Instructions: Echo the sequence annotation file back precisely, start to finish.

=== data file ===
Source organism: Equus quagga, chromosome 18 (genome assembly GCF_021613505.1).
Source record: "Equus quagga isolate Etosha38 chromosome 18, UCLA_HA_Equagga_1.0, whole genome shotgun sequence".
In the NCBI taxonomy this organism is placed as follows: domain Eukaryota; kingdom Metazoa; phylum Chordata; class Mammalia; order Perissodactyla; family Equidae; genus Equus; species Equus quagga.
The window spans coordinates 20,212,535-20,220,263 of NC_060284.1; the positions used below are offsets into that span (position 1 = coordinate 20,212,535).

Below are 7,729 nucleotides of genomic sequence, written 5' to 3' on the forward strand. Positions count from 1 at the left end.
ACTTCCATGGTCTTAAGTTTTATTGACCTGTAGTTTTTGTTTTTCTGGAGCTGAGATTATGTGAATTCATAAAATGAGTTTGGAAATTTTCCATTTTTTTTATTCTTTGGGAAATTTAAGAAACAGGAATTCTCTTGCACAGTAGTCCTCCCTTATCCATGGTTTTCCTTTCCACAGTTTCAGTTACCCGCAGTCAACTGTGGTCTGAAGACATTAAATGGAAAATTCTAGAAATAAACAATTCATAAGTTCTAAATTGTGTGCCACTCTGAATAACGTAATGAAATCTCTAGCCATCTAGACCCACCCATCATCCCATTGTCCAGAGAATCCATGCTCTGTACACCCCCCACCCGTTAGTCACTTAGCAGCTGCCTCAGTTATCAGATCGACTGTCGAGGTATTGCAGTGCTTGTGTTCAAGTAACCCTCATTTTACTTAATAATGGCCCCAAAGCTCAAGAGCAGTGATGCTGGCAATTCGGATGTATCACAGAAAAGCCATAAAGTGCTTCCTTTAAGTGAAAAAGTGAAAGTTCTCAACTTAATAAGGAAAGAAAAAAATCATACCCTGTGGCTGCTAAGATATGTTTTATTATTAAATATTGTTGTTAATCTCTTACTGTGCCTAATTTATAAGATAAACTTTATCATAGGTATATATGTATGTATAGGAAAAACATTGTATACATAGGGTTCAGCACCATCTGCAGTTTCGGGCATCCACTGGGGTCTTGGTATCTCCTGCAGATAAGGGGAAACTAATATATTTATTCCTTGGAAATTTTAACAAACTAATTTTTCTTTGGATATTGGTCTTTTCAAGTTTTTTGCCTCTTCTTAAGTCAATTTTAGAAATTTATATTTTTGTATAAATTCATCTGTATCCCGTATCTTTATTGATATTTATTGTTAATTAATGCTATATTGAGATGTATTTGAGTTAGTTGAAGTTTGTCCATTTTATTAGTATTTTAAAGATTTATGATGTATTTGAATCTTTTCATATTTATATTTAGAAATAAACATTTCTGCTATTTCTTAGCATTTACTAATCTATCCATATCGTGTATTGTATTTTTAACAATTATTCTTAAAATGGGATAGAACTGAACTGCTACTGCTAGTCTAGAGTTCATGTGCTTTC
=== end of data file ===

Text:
Source organism: Equus quagga, chromosome 18 (genome assembly GCF_021613505.1).
Source record: "Equus quagga isolate Etosha38 chromosome 18, UCLA_HA_Equagga_1.0, whole genome shotgun sequence".
In the NCBI taxonomy this organism is placed as follows: domain Eukaryota; kingdom Metazoa; phylum Chordata; class Mammalia; order Perissodactyla; family Equidae; genus Equus; species Equus quagga.
The window spans coordinates 20,212,535-20,220,263 of NC_060284.1; the positions used below are offsets into that span (position 1 = coordinate 20,212,535).

Below are 7,729 nucleotides of genomic sequence, written 5' to 3' on the forward strand. Positions count from 1 at the left end.
ACTTCCATGGTCTTAAGTTTTATTGACCTGTAGTTTTTGTTTTTCTGGAGCTGAGATTATGTGAATTCATAAAATGAGTTTGGAAATTTTCCATTTTTTTTATTCTTTGGGAAATTTAAGAAACAGGAATTCTCTTGCACAGTAGTCCTCCCTTATCCATGGTTTTCCTTTCCACAGTTTCAGTTACCCGCAGTCAACTGTGGTCTGAAGACATTAAATGGAAAATTCTAGAAATAAACAATTCATAAGTTCTAAATTGTGTGCCACTCTGAATAACGTAATGAAATCTCTAGCCATCTAGACCCACCCATCATCCCATTGTCCAGAGAATCCATGCTCTGTACACCCCCCACCCGTTAGTCACTTAGCAGCTGCCTCAGTTATCAGATCGACTGTCGAGGTATTGCAGTGCTTGTGTTCAAGTAACCCTCATTTTACTTAATAATGGCCCCAAAGCTCAAGAGCAGTGATGCTGGCAATTCGGATGTATCACAGAAAAGCCATAAAGTGCTTCCTTTAAGTGAAAAAGTGAAAGTTCTCAACTTAATAAGGAAAGAAAAAAATCATACCCTGTGGCTGCTAAGATATGTTTTATTATTAAATATTGTTGTTAATCTCTTACTGTGCCTAATTTATAAGATAAACTTTATCATAGGTATATATGTATGTATAGGAAAAACATTGTATACATAGGGTTCAGCACCATCTGCAGTTTCGGGCATCCACTGGGGTCTTGGTATCTCCTGCAGATAAGGGGAAACTAATATATTTATTCCTTGGAAATTTTAACAAACTAATTTTTCTTTGGATATTGGTCTTTTCAAGTTTTTTGCCTCTTCTTAAGTCAATTTTAGAAATTTATATTTTTGTATAAATTCATCTGTATCCCGTATCTTTATTGATATTTATTGTTAATTAATGCTATATTGAGATGTATTTGAGTTAGTTGAAGTTTGTCCATTTTATTAGTATTTTAAAGATTTATGATGTATTTGAATCTTTTCATATTTATATTTAGAAATAAACATTTCTGCTATTTCTTAGCATTTACTAATCTATCCATATCGTGTATTGTATTTTTAACAATTATTCTTAAAATGGGATAGAACTGAACTGCTACTGCTAGTCTAGAGTTCATGTGCTTTC